Yesterday, I had a generation gap conversation with my mother.
michelle last edited by
Yesterday, I had a generation gap conversation with my mother. (The tone is friendly, of course)
I found a very serious problem, that is, my mother, a very liberal generation of intellectuals, fully respecting my life arrangements and choices, still can not understand the anxiety of our generation, that is, we (including many millennials in the United States and Europe) have no way to live a better life in the sense of our parents'generation.
Although we have better material conditions, more advanced science and technology, and a broader horizon, there will be no second reform and opening up (just as there will be no second golden age in the United States). The opportunities and moods that belong to the whole society will no longer exist, which leads our generation to make choices, neither barefoot nor afraid to risk wearing shoes, nor can we reduce the expectations of seeking stability - whether it is work or life, there are too many stretches.
In my limited observation, it is true that our generation can not have as much happiness and security as the previous generation to support the construction of family and society. Many Millennium-based surveys abroad also support this less optimistic conclusion, such as the New York Times survey, which shows why the Millennium generation does not have children. Third, concerns about the overall economic situation, similar to global political situation, climate change and so on, have become reasons for the Millennials to evade family responsibilities. As for personal factors such as "no money" and "financial instability", a large part of them are also caused by the overall economic impact. In the United States, before the age of 30, the Millennium generation owns less than half of their parents'property. As for domestic housing prices, I need not say more.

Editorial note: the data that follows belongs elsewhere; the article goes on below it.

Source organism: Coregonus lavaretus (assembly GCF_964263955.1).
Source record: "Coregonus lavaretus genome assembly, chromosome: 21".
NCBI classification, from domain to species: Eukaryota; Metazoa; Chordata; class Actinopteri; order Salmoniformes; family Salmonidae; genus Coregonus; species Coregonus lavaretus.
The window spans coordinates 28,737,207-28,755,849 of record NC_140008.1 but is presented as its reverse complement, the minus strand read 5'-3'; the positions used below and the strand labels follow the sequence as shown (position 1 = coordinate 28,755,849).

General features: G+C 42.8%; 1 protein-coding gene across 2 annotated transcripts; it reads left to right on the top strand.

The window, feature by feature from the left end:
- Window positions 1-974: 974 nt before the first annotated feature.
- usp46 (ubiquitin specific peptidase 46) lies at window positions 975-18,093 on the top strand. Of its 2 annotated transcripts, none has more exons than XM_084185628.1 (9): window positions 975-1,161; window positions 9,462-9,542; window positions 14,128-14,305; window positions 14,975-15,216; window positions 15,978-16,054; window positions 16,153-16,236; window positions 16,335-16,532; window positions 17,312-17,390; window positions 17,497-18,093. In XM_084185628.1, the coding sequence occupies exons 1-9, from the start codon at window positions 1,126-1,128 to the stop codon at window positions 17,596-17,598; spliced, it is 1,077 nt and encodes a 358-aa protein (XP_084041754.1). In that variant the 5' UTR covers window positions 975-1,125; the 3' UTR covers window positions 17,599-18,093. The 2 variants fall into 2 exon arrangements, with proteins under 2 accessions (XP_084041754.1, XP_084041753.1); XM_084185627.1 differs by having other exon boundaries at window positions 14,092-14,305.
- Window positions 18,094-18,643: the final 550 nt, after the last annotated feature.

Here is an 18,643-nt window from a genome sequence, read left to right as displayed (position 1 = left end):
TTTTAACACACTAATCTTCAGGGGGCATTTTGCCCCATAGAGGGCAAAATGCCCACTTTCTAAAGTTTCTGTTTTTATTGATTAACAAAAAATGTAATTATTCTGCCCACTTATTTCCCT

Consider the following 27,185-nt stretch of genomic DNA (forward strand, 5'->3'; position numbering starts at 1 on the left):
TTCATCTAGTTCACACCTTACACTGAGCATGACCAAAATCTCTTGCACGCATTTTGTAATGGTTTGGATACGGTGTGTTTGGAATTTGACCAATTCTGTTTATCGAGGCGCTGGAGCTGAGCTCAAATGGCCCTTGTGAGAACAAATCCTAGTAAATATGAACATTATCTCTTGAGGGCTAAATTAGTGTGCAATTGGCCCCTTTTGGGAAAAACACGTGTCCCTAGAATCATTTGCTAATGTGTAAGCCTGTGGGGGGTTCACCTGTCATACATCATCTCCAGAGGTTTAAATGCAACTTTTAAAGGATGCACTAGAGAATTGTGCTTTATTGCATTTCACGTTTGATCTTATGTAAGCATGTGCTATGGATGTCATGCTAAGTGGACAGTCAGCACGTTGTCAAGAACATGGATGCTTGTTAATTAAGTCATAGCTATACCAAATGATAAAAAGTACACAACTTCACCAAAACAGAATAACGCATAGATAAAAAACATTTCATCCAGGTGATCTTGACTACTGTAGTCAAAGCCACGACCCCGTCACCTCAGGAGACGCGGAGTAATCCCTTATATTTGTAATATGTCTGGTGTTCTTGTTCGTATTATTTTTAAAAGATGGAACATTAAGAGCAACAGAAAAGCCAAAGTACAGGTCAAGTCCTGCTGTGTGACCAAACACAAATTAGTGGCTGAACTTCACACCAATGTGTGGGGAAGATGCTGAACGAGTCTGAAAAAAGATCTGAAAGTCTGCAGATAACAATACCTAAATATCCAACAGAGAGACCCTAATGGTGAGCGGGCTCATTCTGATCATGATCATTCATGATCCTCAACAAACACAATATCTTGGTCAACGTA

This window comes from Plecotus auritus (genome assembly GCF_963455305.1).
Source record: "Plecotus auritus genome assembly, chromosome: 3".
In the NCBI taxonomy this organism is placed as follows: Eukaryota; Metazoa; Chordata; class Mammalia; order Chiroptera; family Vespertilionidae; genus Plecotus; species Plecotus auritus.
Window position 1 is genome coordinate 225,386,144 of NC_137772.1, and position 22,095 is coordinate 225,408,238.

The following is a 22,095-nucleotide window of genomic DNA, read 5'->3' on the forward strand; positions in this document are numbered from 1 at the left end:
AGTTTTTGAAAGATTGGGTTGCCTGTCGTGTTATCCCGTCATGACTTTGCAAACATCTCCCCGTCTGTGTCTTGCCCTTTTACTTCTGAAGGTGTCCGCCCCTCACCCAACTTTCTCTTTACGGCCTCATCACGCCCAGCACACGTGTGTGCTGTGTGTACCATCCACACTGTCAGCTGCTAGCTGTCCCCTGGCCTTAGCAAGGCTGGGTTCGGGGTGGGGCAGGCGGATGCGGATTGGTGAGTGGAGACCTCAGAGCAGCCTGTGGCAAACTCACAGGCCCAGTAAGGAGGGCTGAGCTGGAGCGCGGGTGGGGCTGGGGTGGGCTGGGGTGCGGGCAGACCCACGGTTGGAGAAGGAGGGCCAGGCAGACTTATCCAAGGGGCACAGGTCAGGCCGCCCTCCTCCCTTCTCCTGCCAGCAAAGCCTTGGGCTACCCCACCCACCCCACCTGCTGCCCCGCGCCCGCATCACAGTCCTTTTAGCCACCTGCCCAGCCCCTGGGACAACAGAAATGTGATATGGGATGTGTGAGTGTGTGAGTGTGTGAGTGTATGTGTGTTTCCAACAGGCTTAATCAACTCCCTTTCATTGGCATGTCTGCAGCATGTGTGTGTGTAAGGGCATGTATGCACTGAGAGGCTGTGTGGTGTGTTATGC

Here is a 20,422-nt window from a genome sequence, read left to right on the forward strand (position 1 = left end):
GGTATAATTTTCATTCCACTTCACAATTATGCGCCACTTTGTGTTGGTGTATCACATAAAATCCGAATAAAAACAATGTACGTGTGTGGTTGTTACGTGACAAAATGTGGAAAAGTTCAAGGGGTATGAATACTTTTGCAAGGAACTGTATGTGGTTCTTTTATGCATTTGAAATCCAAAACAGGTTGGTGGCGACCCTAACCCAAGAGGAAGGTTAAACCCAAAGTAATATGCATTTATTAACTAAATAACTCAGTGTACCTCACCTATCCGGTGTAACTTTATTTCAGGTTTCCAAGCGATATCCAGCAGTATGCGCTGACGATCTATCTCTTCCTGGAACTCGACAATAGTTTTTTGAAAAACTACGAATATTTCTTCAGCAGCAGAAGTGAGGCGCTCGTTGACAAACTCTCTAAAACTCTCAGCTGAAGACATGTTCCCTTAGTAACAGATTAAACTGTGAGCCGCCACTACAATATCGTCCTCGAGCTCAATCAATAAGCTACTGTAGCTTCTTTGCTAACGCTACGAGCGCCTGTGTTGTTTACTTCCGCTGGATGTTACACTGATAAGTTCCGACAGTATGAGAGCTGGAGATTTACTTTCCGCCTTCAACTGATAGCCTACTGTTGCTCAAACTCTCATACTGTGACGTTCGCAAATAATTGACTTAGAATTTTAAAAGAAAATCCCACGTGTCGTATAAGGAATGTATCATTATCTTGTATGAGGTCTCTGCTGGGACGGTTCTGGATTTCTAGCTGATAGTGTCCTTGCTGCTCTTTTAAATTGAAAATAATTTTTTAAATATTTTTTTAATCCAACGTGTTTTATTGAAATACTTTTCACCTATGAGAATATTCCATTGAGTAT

Of course, there are other reasons like changing ideas and gender equality, but the environment is changing, history is evolving, and each generation has its own worries. These are not simple "past experience" that can be recapitulated rashly. They are harder than individual choices and motivations.
I often think about whether I can understand the age of others or others, how to understand the plight and hope faced by each generation, and what these social conditions mean for personal choice. Sociology may be able to find the answer, but there are moments when it seems that maybe historians have been waiting for me on the top of the mountain for a long time.